A young man accused of bludgeoning his 64-year-old father to death with 12-pound dumbbells as he slept in their University City apartment was ordered by a judge Wednesday to undergo a mental-competency evaluation.
Attorneys for Nikola Chivatchev, 24, told Judge Jeffrey Fraser their client was having trouble understanding the nature of the criminal proceedings, said Deputy District Attorney Michael McCann.
Chivatchev — who has pleaded not guilty by reason of insanity to murdering his father Alexander — will be examined by doctors to see if he understands the nature of the charges against him and can assist his attorneys at trial.
A hearing is scheduled May 24 to determine if criminal proceedings will be reinstated or the defendant is deemed mentally incompetent and sent to a state mental hospital.
Chivatchev was arrested in the early morning hours of Oct. 7, shortly after he allegedly attacked his father, hitting the older man several times in the head, authorities said.
San Diego police Officer Steve Waldheim testified at a preliminary hearing last year that when he got to the scene, a man was asking the defendant why he killed his father.
"Because he's an (expletive)," the defendant responded, according to the officer.
The defendant, wearing only boxer shorts, was yelling and appeared to be very "amped up,"Waldheim said.
Sgt. Duane Voss testified that he saw a trail of blood leading from the kitchen to a bedroom when he entered the apartment on Judicial Drive.
Voss said he saw two bare feet sticking out from a comforter and pieces of bone fragments and brain matter scattered on the bed.
The sergeant said the victim had massive trauma to the head, and there was no doubt he was dead.
Once he exited back to the hallway, Voss said the defendant blurted out, "I told you I killed him."
The defendant's mother, Ludmilla "Lucy" Chivatchev, testified that she went to bed around 9:30 p.m. Oct. 6 and heard her son and husband talking.
After her husband came to bed, her son entered the bedroom and wanted to talk, so her spouse took a pillow and comforter and went to sleep in his son's room, Ludmilla Chivatchev testified.
Her son asked if his father was good to her and if he had ever beaten her, to which she responded no, the woman testified.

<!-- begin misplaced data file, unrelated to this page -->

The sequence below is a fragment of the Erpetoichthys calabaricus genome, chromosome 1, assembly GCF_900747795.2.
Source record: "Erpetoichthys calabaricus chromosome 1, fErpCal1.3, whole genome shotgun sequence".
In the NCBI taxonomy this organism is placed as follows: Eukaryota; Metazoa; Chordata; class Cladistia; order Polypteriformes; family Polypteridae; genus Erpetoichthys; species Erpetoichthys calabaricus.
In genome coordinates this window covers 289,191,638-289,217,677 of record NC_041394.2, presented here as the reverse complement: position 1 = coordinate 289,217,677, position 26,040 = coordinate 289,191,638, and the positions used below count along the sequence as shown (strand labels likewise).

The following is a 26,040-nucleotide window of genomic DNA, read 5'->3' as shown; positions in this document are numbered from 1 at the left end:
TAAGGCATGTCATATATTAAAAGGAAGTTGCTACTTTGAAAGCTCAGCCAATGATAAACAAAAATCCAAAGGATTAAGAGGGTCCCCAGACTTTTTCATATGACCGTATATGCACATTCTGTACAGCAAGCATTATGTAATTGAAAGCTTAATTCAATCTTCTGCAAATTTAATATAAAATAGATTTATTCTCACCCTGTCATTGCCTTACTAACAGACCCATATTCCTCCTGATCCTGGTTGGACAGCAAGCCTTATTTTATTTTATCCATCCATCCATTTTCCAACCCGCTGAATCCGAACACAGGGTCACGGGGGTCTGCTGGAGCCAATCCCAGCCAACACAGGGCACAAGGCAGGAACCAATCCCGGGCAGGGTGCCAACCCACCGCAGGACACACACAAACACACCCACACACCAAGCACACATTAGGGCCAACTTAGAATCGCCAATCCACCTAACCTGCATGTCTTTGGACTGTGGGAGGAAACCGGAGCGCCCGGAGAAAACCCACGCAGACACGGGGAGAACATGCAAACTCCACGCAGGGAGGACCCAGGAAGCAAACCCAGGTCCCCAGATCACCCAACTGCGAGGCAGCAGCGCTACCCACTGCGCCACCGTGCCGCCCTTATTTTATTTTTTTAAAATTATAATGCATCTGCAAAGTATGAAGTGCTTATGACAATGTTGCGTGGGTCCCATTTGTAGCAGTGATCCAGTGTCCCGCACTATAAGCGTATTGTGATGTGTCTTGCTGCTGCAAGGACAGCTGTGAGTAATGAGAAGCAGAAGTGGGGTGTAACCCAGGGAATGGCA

The woman said her son eventually left her bedroom, came back and left again, and she eventually got up to check on him.
On her way to the apartment balcony, the woman said she heard a noise coming from her son's bedroom and ran there.
In the darkness, she said she saw her husband lying on a bed "and my son next to him, hitting him."
Ludmilla Chivatchev said she tried to pull her son away, then wrested a dumbbell away from him and ran screaming down a hallway.
She said she eventually ran back into the room and saw her son hitting his father with a second dumbbell.
"There was blood all over," she said.
She testified that her son was saying something, but she couldn't remember what it was.
The witness told defense attorney Michael Garcia that her son's demeanor started to change about four years ago, when he withdrew and preferred to be alone. He began drinking, refusing to share anything and didn't have a lot of friends, the woman testified.
She said she and her husband took their son to a doctor and got him some medication, but he took it for a week to 10 days and stopped.
The mother she was concerned with injuries her son had gotten after he got involved with boxing after high school.
Earlier that year, the defendant's withdrawal got worse and he would lie in his room looking up at the ceiling without blinking, his mother testified.
Last summer, while vacationing in Bulgaria, her son was at the beach with a friend's daughter and other young people when he ran into the water fully clothed, then walked home with his eyes closed, Ludmilla Chivatchev testified.
Once back home, her son would spend days and weeks locked up in his room. As hard as they tried to get him to talk, he wouldn't say anything to his parents, Ludmilla Chivatchev said.
In May, her husband was sitting in a chair in the apartment and the defendant knocked him over, his mother testified. She said she went to her son's room and rubbed his hand to calm him down as she had done many times before.
Regarding the fatal attack, "I think he didn't know what he was doing," she said, saying
"voices" may have been talking to her son.
The woman speculated that a chemical imbalance in the brain or voices commanding her son to do things may have contributed to the attack.
"We were convinced he was sick," the mother said.
She said Nikola Chivatchev had told his father earlier, "You don't know what's in my head. It's a hell in my head."
Chivatchev faces 26 years to life in prison if convicted.